Jeremy asked how much a pro can make and who would be mad enough to put up money for tournaments:
All prizes listed are for winners; in Korea (at least) all participants are paid something.
Japan-only; major titles:
|Kisei||$355,000||from 1976, Yomiuri Daily newspaper|
|Meijin||$330,000||1612-1940, Japanese gov't; restarted 1958, currently Asahi Daily newspaper|
|Honinbo||$280,000||1612-1940, Japanese gov't; since 1941, Mainichi Daily newspaper|
|Judan||$126,000||from 1962, Sankei Daily newspaper|
|Tengen||$122,000||from 1976, Nishinippon Daily newspaper|
|Oza||$118,000||from 1953, Nihon Keizai Daily newspaper|
|Gosei||$67,000||from 1976, Chugoku Daily newspaper|
- There at least 27 current minor titles in Japan alone (various sponsors, including NEC, Ricoh, Daiwa, and IBM (now defunct)).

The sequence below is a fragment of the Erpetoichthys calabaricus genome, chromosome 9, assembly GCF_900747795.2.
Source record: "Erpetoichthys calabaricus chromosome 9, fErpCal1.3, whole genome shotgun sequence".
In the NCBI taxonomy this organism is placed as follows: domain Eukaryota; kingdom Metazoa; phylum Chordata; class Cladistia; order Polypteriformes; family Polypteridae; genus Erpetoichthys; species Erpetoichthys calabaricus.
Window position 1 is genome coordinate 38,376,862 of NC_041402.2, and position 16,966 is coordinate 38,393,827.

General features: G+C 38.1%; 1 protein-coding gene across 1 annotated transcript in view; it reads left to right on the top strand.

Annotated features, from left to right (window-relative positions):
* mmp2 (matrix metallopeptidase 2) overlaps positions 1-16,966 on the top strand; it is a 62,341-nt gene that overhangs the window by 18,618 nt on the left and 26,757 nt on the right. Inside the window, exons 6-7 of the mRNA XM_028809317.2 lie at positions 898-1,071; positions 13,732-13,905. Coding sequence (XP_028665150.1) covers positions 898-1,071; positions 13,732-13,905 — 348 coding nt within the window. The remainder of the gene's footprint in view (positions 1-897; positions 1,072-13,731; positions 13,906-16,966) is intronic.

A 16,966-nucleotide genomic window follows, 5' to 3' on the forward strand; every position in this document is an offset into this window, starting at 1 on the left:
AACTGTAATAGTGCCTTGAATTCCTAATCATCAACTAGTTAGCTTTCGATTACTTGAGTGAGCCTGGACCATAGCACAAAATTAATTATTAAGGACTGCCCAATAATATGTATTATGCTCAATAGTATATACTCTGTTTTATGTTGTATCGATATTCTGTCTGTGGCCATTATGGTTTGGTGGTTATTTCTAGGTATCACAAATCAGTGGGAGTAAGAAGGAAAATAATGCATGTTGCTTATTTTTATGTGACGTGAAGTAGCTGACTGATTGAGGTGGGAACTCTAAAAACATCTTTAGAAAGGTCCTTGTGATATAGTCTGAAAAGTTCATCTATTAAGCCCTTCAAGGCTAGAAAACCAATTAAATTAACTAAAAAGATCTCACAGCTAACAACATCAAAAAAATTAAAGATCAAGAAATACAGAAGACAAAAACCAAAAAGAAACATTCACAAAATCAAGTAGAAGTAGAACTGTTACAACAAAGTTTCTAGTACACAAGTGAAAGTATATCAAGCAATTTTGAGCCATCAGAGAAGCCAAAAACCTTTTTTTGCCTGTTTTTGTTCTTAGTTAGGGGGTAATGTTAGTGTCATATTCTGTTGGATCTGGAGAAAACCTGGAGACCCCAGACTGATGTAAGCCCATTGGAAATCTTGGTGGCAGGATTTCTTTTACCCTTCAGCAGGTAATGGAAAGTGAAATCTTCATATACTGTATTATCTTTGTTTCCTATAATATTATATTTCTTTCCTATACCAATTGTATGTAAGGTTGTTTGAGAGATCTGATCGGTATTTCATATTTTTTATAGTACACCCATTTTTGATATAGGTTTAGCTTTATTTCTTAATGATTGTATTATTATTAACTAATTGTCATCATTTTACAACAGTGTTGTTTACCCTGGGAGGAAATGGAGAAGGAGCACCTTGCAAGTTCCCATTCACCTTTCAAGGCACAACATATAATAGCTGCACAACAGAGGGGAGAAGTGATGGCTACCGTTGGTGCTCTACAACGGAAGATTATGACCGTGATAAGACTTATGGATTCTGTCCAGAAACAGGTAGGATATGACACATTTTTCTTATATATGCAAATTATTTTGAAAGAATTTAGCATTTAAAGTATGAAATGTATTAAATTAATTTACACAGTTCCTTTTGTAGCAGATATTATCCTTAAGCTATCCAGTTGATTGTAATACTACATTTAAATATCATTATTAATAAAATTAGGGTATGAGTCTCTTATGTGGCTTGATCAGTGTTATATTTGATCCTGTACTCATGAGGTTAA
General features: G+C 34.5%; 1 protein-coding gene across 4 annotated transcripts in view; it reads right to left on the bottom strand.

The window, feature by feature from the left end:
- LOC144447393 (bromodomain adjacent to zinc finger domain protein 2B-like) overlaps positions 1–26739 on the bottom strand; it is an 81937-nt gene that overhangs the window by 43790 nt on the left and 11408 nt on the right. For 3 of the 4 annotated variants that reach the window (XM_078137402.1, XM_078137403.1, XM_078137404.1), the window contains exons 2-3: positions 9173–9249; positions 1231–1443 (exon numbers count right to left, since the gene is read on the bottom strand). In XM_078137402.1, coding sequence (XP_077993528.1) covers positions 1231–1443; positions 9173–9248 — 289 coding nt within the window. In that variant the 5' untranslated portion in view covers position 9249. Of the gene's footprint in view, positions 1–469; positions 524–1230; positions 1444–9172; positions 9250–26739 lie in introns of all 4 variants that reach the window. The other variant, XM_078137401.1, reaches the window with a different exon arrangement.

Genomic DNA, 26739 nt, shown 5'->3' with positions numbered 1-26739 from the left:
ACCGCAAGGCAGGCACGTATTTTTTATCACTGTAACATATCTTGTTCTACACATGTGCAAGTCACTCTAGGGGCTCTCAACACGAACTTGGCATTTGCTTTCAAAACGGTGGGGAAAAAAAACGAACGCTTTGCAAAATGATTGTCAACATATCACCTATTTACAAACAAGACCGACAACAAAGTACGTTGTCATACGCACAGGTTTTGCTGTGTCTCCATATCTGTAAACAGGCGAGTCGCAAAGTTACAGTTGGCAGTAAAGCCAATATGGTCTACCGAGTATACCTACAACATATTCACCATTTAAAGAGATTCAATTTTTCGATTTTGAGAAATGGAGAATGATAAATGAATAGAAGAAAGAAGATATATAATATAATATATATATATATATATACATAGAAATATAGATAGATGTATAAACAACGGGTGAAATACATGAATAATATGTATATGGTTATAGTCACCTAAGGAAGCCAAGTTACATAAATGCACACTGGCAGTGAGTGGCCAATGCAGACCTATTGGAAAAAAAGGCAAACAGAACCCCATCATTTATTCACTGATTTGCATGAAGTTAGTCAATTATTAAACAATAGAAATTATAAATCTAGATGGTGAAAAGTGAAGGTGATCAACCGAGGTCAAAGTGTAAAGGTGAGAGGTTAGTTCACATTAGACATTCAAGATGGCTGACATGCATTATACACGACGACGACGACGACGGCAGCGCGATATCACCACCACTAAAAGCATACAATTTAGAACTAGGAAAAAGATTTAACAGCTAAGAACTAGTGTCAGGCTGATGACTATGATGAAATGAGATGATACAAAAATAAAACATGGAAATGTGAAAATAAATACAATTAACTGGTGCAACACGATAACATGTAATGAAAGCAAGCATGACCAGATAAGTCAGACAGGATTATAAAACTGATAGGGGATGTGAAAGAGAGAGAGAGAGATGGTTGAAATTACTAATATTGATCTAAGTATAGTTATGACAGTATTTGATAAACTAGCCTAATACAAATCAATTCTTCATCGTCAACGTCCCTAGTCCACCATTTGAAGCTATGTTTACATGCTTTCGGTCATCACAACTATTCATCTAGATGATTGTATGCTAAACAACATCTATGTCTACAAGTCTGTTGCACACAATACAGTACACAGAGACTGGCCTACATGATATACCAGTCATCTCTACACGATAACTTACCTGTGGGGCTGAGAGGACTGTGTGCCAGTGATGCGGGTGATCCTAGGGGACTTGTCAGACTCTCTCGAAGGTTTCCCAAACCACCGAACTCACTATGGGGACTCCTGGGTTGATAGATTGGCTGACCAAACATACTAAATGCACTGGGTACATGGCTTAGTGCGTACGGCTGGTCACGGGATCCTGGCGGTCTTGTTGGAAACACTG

- There are at least 24 current international titles, with prizes ranging from $400,000 to $30,000 (various sponsors including Toyota, LG, Samsung, and Fujitsu).
- There are at least 24 current titles in China.
- There are at least 21 current titles in Korea (various sponsors, including LG Oil, SK Gas, a couple of very large construction and a couple of very large construction equipment (think Caterpillar) companies).
- There are at least 18 titles in Taiwan.
High ranking professionals often open schools, or at the very least tutor select groups of talented students, so some have a steady income outside of tournaments.
Anecdotally, the Korea Go Association pays teaching professionals who live *outside* of Korea a monthly stipend of $2000 (that would be in addition to whatever students pay).
In summary, some of the top earners in 2004 (not necessarily best players):
There are roughly 1000 active and competitive professional players from Japan, Korea, China, and Taiwan.
All dollar amounts are according to current (mid-2010) exchange rates. No adjustments for cost of living (Chang Hao probably has it pretty good).